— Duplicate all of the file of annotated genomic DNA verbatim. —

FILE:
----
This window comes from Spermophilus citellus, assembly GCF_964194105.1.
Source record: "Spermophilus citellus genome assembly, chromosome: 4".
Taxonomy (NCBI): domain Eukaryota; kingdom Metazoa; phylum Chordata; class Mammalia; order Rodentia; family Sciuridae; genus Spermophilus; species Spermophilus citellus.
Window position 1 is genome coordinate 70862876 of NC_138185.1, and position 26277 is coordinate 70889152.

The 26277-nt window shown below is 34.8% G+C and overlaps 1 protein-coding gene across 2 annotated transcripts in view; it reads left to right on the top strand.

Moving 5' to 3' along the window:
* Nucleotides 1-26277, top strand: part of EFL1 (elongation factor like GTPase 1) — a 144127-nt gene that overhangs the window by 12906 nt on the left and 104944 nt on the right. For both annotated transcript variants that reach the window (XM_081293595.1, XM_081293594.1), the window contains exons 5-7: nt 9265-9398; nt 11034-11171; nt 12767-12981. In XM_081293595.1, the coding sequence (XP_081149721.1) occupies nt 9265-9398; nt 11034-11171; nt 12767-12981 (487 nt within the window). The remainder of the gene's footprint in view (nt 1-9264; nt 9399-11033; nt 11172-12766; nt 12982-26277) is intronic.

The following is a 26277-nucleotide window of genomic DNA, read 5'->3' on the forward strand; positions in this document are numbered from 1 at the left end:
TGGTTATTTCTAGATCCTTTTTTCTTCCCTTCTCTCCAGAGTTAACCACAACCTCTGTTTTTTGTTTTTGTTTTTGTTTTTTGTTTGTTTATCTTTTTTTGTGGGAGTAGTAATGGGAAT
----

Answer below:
This window comes from Spermophilus citellus, assembly GCF_964194105.1.
Source record: "Spermophilus citellus genome assembly, chromosome: 4".
Taxonomy (NCBI): domain Eukaryota; kingdom Metazoa; phylum Chordata; class Mammalia; order Rodentia; family Sciuridae; genus Spermophilus; species Spermophilus citellus.
Window position 1 is genome coordinate 70862876 of NC_138185.1, and position 26277 is coordinate 70889152.

The 26277-nt window shown below is 34.8% G+C and overlaps 1 protein-coding gene across 2 annotated transcripts in view; it reads left to right on the top strand.

Moving 5' to 3' along the window:
* Nucleotides 1-26277, top strand: part of EFL1 (elongation factor like GTPase 1) — a 144127-nt gene that overhangs the window by 12906 nt on the left and 104944 nt on the right. For both annotated transcript variants that reach the window (XM_081293595.1, XM_081293594.1), the window contains exons 5-7: nt 9265-9398; nt 11034-11171; nt 12767-12981. In XM_081293595.1, the coding sequence (XP_081149721.1) occupies nt 9265-9398; nt 11034-11171; nt 12767-12981 (487 nt within the window). The remainder of the gene's footprint in view (nt 1-9264; nt 9399-11033; nt 11172-12766; nt 12982-26277) is intronic.

The following is a 26277-nucleotide window of genomic DNA, read 5'->3' on the forward strand; positions in this document are numbered from 1 at the left end:
TGGTTATTTCTAGATCCTTTTTTCTTCCCTTCTCTCCAGAGTTAACCACAACCTCTGTTTTTTGTTTTTGTTTTTGTTTTTTGTTTGTTTATCTTTTTTTGTGGGAGTAGTAATGGGAAT